Advisory committee to help with appointment of chief justice

Helen McEntee proposal will assist in selecting successor for Frank Clarke

 Supreme Court judge Mr Justice Donal O’Donnell:  the “clear and obvious favourite” to replace Mr Justice Frank Clarke, according to senior legal sources.   Photograph:  Collins Courts

Supreme Court judge Mr Justice Donal O’Donnell: the “clear and obvious favourite” to replace Mr Justice Frank Clarke, according to senior legal sources. Photograph: Collins Courts

 

A new advisory committee will be set up to help identify eligible and qualified candidates interested in the post of chief justice under plans brought to Cabinet by Minister for Justice Helen McEntee.

The memo presented to Ministers outlines the nomination process following the retirement of Mr Justice Frank Clarke this October when he reaches the age of 70.

Ms McEntee told Cabinet on Tuesday that it is proposed a similar process be used as that for the appointment of Mr Justice Clarke as chief justice in 2017.

A non-statutory advisory committee will be established to help find interested candidates including among serving judges. The committee will examine their suitability and make recommendations to the Minister for Justice on preferred candidates.

The committee will be made up of a senior member of the judiciary, the Attorney General and a lay member. It would be required to establish its own procedures for inviting and assessing expressions of interest from applicants, including serving judges.

‘Obvious favourite’

A similar process was also used in the appointment of the President of the Court of Appeal in 2018, the Presidents of the Circuit Court and the District Court in 2019, the President of the High Court in 2020, and the President of the District Court this year.

The Supreme Court judge Donal O’Donnell (63) is the “clear and obvious favourite” to replace Mr Justice Clarke, according to senior legal sources.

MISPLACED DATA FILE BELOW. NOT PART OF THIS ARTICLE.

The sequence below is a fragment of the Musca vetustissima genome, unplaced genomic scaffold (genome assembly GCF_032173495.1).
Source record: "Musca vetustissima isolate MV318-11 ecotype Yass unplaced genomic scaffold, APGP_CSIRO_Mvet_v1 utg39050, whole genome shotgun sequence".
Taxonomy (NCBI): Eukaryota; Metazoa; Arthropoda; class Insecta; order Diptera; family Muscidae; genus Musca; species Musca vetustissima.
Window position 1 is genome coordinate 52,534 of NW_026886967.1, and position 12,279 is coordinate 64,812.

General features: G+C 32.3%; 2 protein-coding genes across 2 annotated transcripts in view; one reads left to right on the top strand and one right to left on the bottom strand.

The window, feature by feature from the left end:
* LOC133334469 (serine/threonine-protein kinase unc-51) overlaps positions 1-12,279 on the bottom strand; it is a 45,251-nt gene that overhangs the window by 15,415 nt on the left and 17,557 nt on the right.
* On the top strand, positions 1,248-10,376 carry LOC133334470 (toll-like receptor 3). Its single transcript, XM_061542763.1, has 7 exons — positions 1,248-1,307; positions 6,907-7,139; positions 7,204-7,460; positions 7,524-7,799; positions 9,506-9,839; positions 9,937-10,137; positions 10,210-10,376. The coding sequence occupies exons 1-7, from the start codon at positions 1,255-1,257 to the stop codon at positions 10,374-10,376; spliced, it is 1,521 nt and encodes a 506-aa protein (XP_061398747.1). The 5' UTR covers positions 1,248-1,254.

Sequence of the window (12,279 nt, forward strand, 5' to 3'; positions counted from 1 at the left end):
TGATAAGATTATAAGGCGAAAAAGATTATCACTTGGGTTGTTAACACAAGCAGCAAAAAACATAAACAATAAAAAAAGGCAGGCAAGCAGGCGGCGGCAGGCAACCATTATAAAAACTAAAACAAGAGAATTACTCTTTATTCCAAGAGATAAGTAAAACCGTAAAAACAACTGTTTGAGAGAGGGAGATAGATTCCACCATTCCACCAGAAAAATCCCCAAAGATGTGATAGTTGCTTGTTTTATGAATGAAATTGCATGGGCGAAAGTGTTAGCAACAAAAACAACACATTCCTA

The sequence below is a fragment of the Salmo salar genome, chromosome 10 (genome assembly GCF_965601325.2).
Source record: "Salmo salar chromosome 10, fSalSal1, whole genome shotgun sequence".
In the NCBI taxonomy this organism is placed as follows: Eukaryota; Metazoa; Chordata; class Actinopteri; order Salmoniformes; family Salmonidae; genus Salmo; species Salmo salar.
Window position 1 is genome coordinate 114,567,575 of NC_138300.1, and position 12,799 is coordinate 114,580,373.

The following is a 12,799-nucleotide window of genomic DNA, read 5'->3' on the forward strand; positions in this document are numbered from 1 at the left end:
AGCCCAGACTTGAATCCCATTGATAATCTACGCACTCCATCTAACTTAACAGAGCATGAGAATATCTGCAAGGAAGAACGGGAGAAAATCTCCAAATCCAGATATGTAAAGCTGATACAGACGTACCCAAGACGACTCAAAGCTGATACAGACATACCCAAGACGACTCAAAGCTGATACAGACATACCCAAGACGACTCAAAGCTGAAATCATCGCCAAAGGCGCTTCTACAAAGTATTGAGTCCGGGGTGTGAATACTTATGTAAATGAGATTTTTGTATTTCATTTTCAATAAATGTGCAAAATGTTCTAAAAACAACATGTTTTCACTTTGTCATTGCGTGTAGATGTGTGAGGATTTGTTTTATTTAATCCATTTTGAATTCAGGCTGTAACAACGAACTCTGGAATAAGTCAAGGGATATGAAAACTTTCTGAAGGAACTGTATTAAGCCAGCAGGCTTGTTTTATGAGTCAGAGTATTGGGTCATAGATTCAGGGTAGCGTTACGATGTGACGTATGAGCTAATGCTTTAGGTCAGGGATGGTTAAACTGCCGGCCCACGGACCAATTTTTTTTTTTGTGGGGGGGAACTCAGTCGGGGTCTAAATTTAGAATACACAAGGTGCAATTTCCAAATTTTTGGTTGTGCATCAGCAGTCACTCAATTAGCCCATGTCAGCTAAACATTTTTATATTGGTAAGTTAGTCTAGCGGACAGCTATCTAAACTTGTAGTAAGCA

Other possible contenders being mentioned include the President of the High Court, Ms Justice Mary Irvine (64); Supreme Court judges Elizabeth Dunne (65) and Iseult O’Malley (56); and the President of the Court of Appeal, George Birmingham (66).

However, no source was of the view that such an appointment was more likely than that of Mr Justice O’Donnell.

The likelihood of Ms Justice Irvine, were she interested in the job, being favoured by the Government, is viewed as having been improved due to her role in chairing the committee that drafted new guidelines on personal injury awards, recently adopted by the Judicial Council.

When Mr Justice Clarke was appointed, it was reported by The Irish Times that Mr Justice O’Donnell was among those on a three-judge shortlist.

Mr Justice O’Donnell was appointed directly to the Supreme Court from practising as a barrister in 2010.

No controversy

It is a measure of the stature of Mr Justice O’Donnell within the legal world that his appointment directly to the State’s top court did not create controversy, said one senior barrister.

“I’d be surprised if it wasn’t him,” the barrister said, when asked who might be the next chief justice. “But there’s always politics.”

Mr Justice O’Donnell, who is from Belfast and whose father was a senior judge in Northern Ireland, is not known for any strong party political affiliations.

“He’d be a pretty heavy constitutional law expert,” the barrister said. “He’s great to appear before. He’s organised, polite, courteous.”

“I think there is really only one name, I honestly do,” said another senior counsel.

Ms Justice Irvine is a former member of the Supreme Court who was appointed President of the High Court in 2020, just a year after being elevated from the Court of Appeal to the Supreme Court.

Ms Justice Dunne was appointed to the Supreme Court in 2013 and Ms Justice O’Malley was appointed in 2015.

Mr Justice Birmingham was appointed President of the Court of Appeal in 2018. He is a former Fine Gael politician and minister of state, a fact that some believe might stand against him if the Government was anxious to avoid being accused of letting party politics influence its decision.